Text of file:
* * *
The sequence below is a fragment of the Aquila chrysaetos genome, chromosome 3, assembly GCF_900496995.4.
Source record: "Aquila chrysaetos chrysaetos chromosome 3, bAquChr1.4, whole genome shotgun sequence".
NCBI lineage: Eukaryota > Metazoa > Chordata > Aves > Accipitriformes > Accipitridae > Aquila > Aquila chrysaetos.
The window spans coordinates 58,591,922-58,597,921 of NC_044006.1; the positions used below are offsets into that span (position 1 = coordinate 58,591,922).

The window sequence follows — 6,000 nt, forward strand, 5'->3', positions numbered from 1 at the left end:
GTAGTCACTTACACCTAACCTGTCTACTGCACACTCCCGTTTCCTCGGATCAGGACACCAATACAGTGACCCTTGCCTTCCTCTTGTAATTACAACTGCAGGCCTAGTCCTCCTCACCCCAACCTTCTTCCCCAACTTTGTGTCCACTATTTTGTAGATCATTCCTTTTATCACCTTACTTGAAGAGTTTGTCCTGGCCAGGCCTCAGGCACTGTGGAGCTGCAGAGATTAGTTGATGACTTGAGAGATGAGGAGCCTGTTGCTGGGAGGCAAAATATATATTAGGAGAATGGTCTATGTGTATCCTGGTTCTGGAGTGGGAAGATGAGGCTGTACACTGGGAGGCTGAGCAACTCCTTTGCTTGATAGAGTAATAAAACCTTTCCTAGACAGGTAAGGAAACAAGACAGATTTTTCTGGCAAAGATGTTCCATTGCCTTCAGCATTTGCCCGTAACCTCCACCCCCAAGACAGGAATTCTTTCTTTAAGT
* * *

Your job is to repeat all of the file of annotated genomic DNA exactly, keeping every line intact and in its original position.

The sequence below is a fragment of the Aquila chrysaetos genome, chromosome 3, assembly GCF_900496995.4.
Source record: "Aquila chrysaetos chrysaetos chromosome 3, bAquChr1.4, whole genome shotgun sequence".
NCBI lineage: Eukaryota > Metazoa > Chordata > Aves > Accipitriformes > Accipitridae > Aquila > Aquila chrysaetos.
The window spans coordinates 58,591,922-58,597,921 of NC_044006.1; the positions used below are offsets into that span (position 1 = coordinate 58,591,922).

The window sequence follows — 6,000 nt, forward strand, 5'->3', positions numbered from 1 at the left end:
GTAGTCACTTACACCTAACCTGTCTACTGCACACTCCCGTTTCCTCGGATCAGGACACCAATACAGTGACCCTTGCCTTCCTCTTGTAATTACAACTGCAGGCCTAGTCCTCCTCACCCCAACCTTCTTCCCCAACTTTGTGTCCACTATTTTGTAGATCATTCCTTTTATCACCTTACTTGAAGAGTTTGTCCTGGCCAGGCCTCAGGCACTGTGGAGCTGCAGAGATTAGTTGATGACTTGAGAGATGAGGAGCCTGTTGCTGGGAGGCAAAATATATATTAGGAGAATGGTCTATGTGTATCCTGGTTCTGGAGTGGGAAGATGAGGCTGTACACTGGGAGGCTGAGCAACTCCTTTGCTTGATAGAGTAATAAAACCTTTCCTAGACAGGTAAGGAAACAAGACAGATTTTTCTGGCAAAGATGTTCCATTGCCTTCAGCATTTGCCCGTAACCTCCACCCCCAAGACAGGAATTCTTTCTTTAAGT